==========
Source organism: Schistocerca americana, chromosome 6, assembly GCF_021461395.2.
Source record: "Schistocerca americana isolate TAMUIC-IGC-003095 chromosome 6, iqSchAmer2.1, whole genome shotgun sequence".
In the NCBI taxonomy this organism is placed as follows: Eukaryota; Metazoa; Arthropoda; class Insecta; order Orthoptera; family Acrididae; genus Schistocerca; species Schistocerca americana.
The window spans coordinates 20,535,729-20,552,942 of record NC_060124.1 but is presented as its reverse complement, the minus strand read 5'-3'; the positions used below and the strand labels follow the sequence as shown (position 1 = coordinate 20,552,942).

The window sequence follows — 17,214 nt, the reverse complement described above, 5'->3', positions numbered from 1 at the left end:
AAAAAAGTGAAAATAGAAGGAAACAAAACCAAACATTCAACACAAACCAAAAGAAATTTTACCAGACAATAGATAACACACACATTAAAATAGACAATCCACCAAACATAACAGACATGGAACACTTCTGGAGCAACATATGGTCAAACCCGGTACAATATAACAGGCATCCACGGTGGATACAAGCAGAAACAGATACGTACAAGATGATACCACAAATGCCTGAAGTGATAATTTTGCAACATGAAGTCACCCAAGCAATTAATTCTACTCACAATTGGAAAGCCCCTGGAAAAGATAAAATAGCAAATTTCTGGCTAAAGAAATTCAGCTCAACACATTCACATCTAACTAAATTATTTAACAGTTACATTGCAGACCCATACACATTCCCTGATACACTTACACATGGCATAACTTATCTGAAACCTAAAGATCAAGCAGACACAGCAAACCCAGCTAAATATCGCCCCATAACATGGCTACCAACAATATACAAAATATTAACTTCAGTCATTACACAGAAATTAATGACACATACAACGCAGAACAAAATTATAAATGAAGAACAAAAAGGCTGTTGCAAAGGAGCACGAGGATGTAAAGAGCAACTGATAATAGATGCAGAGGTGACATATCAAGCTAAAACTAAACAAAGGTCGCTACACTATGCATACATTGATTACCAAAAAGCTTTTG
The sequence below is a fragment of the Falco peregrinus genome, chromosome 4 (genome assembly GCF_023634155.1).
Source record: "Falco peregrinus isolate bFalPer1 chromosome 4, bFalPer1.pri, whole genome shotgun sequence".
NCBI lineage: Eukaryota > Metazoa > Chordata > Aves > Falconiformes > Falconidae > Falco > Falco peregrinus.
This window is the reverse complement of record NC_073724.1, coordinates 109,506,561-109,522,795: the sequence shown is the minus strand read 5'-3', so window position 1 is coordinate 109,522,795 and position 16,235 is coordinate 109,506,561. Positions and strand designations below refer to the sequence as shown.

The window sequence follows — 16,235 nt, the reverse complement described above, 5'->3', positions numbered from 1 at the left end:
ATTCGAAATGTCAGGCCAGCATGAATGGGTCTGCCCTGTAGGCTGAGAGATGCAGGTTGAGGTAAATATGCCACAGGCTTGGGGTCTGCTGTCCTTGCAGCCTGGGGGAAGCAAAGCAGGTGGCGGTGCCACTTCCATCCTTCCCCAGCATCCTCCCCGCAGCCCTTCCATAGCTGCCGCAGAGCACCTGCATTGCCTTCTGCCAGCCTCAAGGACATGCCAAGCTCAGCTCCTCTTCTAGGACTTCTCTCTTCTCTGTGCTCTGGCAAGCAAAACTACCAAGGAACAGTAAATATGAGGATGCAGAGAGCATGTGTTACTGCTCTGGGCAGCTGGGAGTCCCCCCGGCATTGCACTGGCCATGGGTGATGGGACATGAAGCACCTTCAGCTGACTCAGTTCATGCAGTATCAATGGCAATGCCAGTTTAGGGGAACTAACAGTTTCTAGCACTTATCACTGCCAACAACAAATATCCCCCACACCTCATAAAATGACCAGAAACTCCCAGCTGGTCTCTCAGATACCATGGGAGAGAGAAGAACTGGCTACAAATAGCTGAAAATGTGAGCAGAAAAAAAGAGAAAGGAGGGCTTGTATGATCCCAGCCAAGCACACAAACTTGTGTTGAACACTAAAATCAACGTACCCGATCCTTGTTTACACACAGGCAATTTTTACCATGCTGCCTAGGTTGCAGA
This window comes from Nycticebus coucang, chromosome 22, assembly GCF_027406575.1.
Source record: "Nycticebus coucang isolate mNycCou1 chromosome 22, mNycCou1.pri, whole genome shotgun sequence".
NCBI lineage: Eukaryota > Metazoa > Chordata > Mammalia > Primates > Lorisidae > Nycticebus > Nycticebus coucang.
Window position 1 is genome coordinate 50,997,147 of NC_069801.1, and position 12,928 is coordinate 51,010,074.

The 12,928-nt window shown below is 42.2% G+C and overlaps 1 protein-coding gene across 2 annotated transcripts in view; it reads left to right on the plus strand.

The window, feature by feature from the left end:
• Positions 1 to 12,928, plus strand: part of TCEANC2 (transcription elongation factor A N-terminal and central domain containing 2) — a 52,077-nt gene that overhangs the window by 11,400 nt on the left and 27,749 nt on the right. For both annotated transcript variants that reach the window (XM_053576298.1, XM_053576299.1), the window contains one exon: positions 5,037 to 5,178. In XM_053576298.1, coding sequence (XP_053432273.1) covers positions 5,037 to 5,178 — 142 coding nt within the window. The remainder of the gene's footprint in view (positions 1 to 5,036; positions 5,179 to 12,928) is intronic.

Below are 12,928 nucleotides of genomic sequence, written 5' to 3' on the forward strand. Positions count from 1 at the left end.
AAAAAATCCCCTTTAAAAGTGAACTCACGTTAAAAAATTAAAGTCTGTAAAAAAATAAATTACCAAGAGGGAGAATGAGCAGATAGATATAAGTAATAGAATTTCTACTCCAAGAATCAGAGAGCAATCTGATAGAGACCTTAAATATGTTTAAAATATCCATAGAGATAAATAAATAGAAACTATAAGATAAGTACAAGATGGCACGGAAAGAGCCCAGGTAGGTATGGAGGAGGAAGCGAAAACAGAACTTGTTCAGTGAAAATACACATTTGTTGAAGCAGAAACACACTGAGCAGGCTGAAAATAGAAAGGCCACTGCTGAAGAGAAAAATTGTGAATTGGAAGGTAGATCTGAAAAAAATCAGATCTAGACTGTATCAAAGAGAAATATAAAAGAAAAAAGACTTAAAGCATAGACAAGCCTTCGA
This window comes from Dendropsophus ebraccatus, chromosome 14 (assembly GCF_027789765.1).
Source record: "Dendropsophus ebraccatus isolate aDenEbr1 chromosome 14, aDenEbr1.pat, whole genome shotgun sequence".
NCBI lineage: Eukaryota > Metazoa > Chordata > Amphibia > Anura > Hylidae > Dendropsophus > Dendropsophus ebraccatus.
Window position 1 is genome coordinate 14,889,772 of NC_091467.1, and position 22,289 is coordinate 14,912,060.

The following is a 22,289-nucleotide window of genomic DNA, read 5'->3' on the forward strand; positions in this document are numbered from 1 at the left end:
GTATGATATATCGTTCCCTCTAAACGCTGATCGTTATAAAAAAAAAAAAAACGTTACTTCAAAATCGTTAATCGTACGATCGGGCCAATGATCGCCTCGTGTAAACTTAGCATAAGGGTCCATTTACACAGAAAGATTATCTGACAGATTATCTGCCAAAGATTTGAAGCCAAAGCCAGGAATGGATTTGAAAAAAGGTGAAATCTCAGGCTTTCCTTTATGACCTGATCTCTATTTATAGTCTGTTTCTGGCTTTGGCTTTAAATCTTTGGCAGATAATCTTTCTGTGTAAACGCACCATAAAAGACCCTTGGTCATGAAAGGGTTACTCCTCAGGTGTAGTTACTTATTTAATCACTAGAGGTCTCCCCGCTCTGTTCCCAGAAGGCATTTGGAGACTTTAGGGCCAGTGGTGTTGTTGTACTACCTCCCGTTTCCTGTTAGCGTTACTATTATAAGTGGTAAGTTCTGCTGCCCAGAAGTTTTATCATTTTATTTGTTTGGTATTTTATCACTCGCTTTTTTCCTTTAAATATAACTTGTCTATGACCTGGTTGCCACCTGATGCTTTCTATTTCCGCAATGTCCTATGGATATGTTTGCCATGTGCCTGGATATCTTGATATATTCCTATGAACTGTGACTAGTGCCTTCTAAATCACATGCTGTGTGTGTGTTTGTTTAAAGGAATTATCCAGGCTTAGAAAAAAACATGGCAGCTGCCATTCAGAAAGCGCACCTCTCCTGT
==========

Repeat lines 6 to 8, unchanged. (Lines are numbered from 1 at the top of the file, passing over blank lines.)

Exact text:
AAAAAAGTGAAAATAGAAGGAAACAAAACCAAACATTCAACACAAACCAAAAGAAATTTTACCAGACAATAGATAACACACACATTAAAATAGACAATCCACCAAACATAACAGACATGGAACACTTCTGGAGCAACATATGGTCAAACCCGGTACAATATAACAGGCATCCACGGTGGATACAAGCAGAAACAGATACGTACAAGATGATACCACAAATGCCTGAAGTGATAATTTTGCAACATGAAGTCACCCAAGCAATTAATTCTACTCACAATTGGAAAGCCCCTGGAAAAGATAAAATAGCAAATTTCTGGCTAAAGAAATTCAGCTCAACACATTCACATCTAACTAAATTATTTAACAGTTACATTGCAGACCCATACACATTCCCTGATACACTTACACATGGCATAACTTATCTGAAACCTAAAGATCAAGCAGACACAGCAAACCCAGCTAAATATCGCCCCATAACATGGCTACCAACAATATACAAAATATTAACTTCAGTCATTACACAGAAATTAATGACACATACAACGCAGAACAAAATTATAAATGAAGAACAAAAAGGCTGTTGCAAAGGAGCACGAGGATGTAAAGAGCAACTGATAATAGATGCAGAGGTGACATATCAAGCTAAAACTAAACAAAGGTCGCTACACTATGCATACATTGATTACCAAAAAGCTTTTG
The sequence below is a fragment of the Falco peregrinus genome, chromosome 4 (genome assembly GCF_023634155.1).
Source record: "Falco peregrinus isolate bFalPer1 chromosome 4, bFalPer1.pri, whole genome shotgun sequence".